Meta Keywords. One of several meta tags that you should use for every one of your site's pages and one which highlights the keywords (and keyword phrases) that define the Web page. Keywords should not be repeated more than 4-5 times, and separated by commas. Many search engines ignore these keywords, so some SEO experts do not even recommend using this meta tag anymore. The coding looks like:
    <meta name="keywords" content="keyword1, keyword2, keyword1, keyword3, keyword2, keyword1">

Use the "view page source" command in your browser to see what this looks like on this page.

Meta Tags. The two most important meta tags are the description and keywords, but there are many other tags, including copyright, robots, language, etc. Meta tags provide information to the search engines to better place and describe your site in search results. Because of its importance, some people include the web page title as part of a meta tag strategy, even though the "title" command is not a meta tag. Meta tags and the title command all go within the "head" command. (For more details about basic HTML commands, see my Using Basic HTML to Develop a Small-Business Website.

News Release. Also referred to as a media release and press release. These documents, written in journalistic style (with compelling headline and news hook), are produced with the purpose of gaining favorable publicity for the company, individual, or Website. In order to be the least bit effective, they must have some sort of news value. News releases should be published on your Website, emailed to key journalists and bloggers, and submitted to at least one news release distribution Website.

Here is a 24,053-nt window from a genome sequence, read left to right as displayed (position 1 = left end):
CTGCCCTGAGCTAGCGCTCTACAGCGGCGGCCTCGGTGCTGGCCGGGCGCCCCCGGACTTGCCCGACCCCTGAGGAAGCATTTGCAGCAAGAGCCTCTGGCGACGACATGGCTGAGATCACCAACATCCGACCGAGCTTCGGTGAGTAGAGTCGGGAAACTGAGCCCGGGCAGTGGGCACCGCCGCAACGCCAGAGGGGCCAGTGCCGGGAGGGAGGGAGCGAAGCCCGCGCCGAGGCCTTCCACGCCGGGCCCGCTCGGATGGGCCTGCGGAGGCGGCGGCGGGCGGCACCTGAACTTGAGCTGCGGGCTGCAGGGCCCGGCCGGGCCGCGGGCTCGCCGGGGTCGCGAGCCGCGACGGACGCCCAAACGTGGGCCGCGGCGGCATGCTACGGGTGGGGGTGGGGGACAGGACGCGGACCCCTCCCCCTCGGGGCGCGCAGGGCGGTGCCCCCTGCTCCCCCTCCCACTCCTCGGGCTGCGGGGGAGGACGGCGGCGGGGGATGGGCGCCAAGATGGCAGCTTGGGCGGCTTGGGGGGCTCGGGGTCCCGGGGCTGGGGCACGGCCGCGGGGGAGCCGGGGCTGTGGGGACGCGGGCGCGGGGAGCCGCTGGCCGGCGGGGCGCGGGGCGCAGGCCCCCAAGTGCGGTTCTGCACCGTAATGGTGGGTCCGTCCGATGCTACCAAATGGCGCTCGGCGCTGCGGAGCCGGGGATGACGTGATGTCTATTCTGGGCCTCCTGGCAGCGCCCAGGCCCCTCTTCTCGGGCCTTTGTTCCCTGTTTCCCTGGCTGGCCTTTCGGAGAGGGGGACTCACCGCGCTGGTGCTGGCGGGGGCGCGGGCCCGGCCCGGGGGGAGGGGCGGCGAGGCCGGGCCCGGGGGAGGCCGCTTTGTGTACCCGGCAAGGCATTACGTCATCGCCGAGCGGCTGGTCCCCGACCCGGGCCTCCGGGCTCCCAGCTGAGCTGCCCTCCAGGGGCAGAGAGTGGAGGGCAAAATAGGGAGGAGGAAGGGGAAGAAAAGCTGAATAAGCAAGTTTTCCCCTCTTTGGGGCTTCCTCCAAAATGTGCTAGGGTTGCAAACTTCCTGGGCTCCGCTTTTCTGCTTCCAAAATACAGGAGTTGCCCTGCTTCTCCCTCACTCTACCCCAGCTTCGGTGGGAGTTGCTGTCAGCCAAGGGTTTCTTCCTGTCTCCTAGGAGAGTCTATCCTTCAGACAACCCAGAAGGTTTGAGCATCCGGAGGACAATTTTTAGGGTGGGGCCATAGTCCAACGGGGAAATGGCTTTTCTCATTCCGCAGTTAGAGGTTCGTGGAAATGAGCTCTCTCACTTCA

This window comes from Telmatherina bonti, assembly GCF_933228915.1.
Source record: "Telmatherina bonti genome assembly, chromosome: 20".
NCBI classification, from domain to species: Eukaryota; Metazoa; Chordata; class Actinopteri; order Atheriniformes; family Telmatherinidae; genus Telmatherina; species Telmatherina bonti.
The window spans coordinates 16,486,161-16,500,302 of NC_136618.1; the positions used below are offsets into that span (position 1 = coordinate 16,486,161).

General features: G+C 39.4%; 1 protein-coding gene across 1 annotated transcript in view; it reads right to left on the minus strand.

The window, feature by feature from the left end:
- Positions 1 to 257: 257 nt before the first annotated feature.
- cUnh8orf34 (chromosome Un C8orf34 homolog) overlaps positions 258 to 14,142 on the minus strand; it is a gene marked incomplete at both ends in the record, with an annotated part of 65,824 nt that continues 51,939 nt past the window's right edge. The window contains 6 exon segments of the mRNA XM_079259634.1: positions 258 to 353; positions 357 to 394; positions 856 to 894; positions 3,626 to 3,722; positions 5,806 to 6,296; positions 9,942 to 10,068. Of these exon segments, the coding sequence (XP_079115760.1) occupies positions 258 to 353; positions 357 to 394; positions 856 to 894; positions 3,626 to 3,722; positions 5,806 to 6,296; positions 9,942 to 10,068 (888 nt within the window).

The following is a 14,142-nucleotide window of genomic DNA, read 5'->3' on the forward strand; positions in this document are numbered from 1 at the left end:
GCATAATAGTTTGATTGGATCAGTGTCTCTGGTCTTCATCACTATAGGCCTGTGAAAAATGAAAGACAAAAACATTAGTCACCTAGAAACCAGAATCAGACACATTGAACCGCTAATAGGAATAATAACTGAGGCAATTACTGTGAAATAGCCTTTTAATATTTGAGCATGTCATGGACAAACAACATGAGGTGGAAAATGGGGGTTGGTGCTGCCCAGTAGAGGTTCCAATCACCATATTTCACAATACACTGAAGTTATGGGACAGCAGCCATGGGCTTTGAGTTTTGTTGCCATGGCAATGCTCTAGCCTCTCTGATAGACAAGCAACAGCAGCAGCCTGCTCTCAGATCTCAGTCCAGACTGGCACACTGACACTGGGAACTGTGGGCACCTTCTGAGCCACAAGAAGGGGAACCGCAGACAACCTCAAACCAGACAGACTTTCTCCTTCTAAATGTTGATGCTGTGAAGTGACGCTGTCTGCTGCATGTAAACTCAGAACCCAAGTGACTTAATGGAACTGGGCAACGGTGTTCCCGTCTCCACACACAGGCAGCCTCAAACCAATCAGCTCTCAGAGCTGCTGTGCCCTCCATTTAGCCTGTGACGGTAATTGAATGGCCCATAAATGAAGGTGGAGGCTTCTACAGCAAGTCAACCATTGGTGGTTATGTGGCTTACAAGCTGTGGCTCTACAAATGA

News Release Distribution Websites. Commercial sites that will assist in the writing, editing, and distribution of news releases. Some sites offer a number of basic free services, but most charge fees based on the services and distribution sought.

Organic Search Results. Sometimes also referred to as natural search results. These are search engine results that result from good SEO practices, but not from sponsored links -- or paid for in any way.

PageRank. An algorithm constantly being tweaked by Google that examines a Web page's links and then estimates the importance or value of that page, relative to all the other millions of pages on the Web.

Page View. Also called a page impression, it's a statistic that measures the total number of Website pages viewed by site visitors. In advertsing terms, it refers to a site's total impressions served. Compare to the term, Unique Visitors.

Paid Inclusion. To speed the process of getting listed in a directory and some search engines, some site owners pay a fee to in order to gain exposure more quickly.

Pay-Per-Click (PPC). A tool used by some Website owners to increase traffic to the site -- by purchasing (or bidding for) keywords, with the site shown in the page search results section of a search engine or in relevant ads on other Websites. Google's AdWords is the largest PPC program on the Web.

Positioning -- developing a specific marketing mix to influence potential customers' overall perceptions of a brand; to develop a specific image of the brand in the minds of consumers.

Promotion -- any type of persuasive communication between a marketer and one or more of its stakeholder groups. Promotional tools include advertising, personal selling, publicity, and sales promotion.

Publicity -- receiving favorable media coverage. A strategic marketing promotion tool involving building relationships with journalists, reporters, bloggers, and editors; responding to reporter media requests; and producing news releases or videos.